Egypt’s leading human rights groups said on Wednesday they will complain to the United Nations that the ruling military and cabinet are cracking down on civil society groups.
The military has accused its critics of receiving foreign financing and the government earlier this month announced an investigation into their funding.
The complaint, provided to journalists, said “the government and the Supreme Council of the Armed Forces (were conducting) a campaign against civil society groups and defenders of human rights.”
The complaint will be lodged with the UN’s human rights commission.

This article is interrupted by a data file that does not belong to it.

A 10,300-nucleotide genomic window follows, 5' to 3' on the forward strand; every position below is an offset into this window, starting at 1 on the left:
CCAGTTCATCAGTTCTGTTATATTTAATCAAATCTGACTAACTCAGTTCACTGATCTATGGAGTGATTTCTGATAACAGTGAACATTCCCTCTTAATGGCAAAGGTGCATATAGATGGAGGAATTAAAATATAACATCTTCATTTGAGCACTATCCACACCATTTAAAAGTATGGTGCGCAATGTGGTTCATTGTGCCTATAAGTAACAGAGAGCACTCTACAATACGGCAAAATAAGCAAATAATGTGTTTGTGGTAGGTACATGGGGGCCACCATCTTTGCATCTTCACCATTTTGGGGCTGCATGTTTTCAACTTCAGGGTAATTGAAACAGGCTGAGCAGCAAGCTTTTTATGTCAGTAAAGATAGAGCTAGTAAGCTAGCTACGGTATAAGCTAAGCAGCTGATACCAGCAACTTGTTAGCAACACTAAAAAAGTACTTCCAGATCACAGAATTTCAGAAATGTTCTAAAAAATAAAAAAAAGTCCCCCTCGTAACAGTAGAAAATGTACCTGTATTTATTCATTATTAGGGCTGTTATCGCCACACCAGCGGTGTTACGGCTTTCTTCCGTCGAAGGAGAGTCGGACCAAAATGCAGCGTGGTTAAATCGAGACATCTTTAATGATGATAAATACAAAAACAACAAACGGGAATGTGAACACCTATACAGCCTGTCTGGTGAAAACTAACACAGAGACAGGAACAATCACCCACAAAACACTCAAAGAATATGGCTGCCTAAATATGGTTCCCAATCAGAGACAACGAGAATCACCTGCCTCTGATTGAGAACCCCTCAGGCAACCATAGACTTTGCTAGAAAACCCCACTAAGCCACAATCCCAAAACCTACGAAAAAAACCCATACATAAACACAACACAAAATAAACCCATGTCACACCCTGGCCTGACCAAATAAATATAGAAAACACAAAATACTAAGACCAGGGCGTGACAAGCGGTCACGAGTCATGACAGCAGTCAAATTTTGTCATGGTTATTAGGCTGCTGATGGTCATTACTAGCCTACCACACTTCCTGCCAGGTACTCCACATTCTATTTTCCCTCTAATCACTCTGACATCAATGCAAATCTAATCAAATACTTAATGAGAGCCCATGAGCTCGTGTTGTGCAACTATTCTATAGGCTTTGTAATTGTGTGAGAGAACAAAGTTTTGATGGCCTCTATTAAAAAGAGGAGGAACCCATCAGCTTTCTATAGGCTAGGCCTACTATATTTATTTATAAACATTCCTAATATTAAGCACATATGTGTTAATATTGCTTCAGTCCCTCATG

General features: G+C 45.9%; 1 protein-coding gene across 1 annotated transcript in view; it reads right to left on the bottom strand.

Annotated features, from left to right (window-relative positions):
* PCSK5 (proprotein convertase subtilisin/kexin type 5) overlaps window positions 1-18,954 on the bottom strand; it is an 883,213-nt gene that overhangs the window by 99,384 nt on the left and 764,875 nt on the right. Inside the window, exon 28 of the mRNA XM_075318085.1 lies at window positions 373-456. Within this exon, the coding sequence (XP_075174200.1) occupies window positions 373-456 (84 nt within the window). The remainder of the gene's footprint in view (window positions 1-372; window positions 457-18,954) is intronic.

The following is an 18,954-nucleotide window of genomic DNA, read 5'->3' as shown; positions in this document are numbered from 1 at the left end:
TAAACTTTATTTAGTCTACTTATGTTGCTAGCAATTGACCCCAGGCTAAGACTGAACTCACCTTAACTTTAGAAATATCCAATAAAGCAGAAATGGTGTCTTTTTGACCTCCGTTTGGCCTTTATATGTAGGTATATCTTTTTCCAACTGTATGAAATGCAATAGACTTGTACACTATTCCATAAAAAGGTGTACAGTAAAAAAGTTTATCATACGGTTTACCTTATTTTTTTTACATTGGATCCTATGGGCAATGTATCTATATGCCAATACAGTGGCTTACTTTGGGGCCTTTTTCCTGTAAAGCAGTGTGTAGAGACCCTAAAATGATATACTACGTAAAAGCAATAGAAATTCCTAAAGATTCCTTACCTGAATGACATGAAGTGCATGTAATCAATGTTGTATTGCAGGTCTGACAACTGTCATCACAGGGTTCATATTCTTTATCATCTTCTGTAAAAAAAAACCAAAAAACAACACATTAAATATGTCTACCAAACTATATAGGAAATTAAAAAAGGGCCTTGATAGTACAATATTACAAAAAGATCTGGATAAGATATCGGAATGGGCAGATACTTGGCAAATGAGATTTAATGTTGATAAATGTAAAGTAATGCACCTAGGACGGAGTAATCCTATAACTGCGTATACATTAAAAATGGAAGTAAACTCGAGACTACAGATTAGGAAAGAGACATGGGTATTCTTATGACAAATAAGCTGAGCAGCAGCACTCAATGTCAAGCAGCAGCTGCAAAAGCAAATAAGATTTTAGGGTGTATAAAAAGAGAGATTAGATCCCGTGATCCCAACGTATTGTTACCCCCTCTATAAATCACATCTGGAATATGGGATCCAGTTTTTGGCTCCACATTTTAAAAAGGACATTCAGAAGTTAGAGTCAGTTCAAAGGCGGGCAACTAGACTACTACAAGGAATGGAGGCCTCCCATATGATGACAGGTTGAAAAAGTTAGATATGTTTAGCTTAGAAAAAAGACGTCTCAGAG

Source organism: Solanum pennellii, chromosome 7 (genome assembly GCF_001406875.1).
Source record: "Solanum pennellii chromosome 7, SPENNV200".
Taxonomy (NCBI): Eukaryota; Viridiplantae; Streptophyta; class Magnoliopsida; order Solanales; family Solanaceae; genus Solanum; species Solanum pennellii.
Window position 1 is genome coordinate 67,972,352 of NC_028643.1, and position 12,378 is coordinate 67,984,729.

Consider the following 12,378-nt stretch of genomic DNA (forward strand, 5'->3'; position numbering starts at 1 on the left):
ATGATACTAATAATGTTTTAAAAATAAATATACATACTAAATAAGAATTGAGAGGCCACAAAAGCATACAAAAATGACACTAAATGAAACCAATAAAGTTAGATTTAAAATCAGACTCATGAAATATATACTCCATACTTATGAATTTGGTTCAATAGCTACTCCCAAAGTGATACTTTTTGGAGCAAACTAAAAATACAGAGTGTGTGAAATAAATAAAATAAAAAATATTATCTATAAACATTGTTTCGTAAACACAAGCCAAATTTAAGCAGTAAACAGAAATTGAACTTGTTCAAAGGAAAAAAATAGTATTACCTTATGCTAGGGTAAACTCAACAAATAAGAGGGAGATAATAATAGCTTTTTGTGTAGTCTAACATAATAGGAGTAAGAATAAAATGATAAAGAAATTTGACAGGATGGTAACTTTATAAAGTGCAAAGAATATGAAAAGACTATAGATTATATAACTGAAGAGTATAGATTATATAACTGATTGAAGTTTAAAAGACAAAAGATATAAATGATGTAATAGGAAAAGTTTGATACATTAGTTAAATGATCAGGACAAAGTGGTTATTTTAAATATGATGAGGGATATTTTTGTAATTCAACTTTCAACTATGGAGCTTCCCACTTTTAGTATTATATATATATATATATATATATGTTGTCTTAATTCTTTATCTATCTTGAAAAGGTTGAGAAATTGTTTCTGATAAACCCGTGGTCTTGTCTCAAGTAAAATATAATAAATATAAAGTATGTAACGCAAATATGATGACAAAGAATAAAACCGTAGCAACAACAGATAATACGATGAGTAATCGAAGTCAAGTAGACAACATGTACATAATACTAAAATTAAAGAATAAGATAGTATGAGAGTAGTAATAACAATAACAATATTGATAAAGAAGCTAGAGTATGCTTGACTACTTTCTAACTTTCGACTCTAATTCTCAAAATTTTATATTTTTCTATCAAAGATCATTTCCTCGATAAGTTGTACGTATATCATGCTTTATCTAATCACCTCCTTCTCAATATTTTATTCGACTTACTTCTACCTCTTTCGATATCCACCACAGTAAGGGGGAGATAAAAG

A statement signed by 36 rights groups said they “strongly condemned the defamation campaign against civil society groups and a number of independent political groups.”
The military’s accusations and the government investigation have raised fears in Washington of growing “anti-Americanism” in their longtime ally, whose military receives more than $1 billion in aid yearly.
The military, which took power after an uprising ousted president Hosni Mubarak in February, has promised to hand over government to civilians.
But after winning popularity for not siding with Mubarak during the revolt, it has come under growing criticism for its trials of civilians, including activists.